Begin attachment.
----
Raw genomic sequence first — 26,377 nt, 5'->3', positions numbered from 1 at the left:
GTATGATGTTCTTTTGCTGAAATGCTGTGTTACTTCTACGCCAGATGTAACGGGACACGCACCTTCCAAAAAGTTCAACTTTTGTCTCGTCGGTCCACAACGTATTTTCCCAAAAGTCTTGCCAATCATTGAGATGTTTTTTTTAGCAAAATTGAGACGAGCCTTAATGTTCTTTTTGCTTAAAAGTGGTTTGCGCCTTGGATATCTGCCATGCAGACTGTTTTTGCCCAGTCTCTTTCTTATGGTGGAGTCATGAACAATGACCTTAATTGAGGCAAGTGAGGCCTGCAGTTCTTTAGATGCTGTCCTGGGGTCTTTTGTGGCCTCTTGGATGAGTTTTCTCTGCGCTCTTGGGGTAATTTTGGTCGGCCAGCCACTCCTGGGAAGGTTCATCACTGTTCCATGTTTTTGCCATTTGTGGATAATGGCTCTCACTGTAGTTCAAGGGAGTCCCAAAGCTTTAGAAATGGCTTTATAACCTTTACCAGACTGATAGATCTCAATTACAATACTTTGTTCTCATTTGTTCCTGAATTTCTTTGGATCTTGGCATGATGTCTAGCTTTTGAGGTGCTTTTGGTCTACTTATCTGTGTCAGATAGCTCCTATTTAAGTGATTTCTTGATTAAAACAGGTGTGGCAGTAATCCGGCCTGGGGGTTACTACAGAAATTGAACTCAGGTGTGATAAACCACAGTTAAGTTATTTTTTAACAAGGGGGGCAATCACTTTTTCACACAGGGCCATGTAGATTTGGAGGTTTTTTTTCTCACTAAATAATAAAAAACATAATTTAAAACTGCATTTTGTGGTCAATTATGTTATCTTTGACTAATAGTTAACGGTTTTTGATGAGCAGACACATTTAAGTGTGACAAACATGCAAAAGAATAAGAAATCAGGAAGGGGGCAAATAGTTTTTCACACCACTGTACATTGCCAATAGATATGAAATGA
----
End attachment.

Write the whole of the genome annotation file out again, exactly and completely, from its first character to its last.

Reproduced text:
Raw genomic sequence first — 26,377 nt, 5'->3', positions numbered from 1 at the left:
GTATGATGTTCTTTTGCTGAAATGCTGTGTTACTTCTACGCCAGATGTAACGGGACACGCACCTTCCAAAAAGTTCAACTTTTGTCTCGTCGGTCCACAACGTATTTTCCCAAAAGTCTTGCCAATCATTGAGATGTTTTTTTTAGCAAAATTGAGACGAGCCTTAATGTTCTTTTTGCTTAAAAGTGGTTTGCGCCTTGGATATCTGCCATGCAGACTGTTTTTGCCCAGTCTCTTTCTTATGGTGGAGTCATGAACAATGACCTTAATTGAGGCAAGTGAGGCCTGCAGTTCTTTAGATGCTGTCCTGGGGTCTTTTGTGGCCTCTTGGATGAGTTTTCTCTGCGCTCTTGGGGTAATTTTGGTCGGCCAGCCACTCCTGGGAAGGTTCATCACTGTTCCATGTTTTTGCCATTTGTGGATAATGGCTCTCACTGTAGTTCAAGGGAGTCCCAAAGCTTTAGAAATGGCTTTATAACCTTTACCAGACTGATAGATCTCAATTACAATACTTTGTTCTCATTTGTTCCTGAATTTCTTTGGATCTTGGCATGATGTCTAGCTTTTGAGGTGCTTTTGGTCTACTTATCTGTGTCAGATAGCTCCTATTTAAGTGATTTCTTGATTAAAACAGGTGTGGCAGTAATCCGGCCTGGGGGTTACTACAGAAATTGAACTCAGGTGTGATAAACCACAGTTAAGTTATTTTTTAACAAGGGGGGCAATCACTTTTTCACACAGGGCCATGTAGATTTGGAGGTTTTTTTTCTCACTAAATAATAAAAAACATAATTTAAAACTGCATTTTGTGGTCAATTATGTTATCTTTGACTAATAGTTAACGGTTTTTGATGAGCAGACACATTTAAGTGTGACAAACATGCAAAAGAATAAGAAATCAGGAAGGGGGCAAATAGTTTTTCACACCACTGTACATTGCCAATAGATATGAAATGA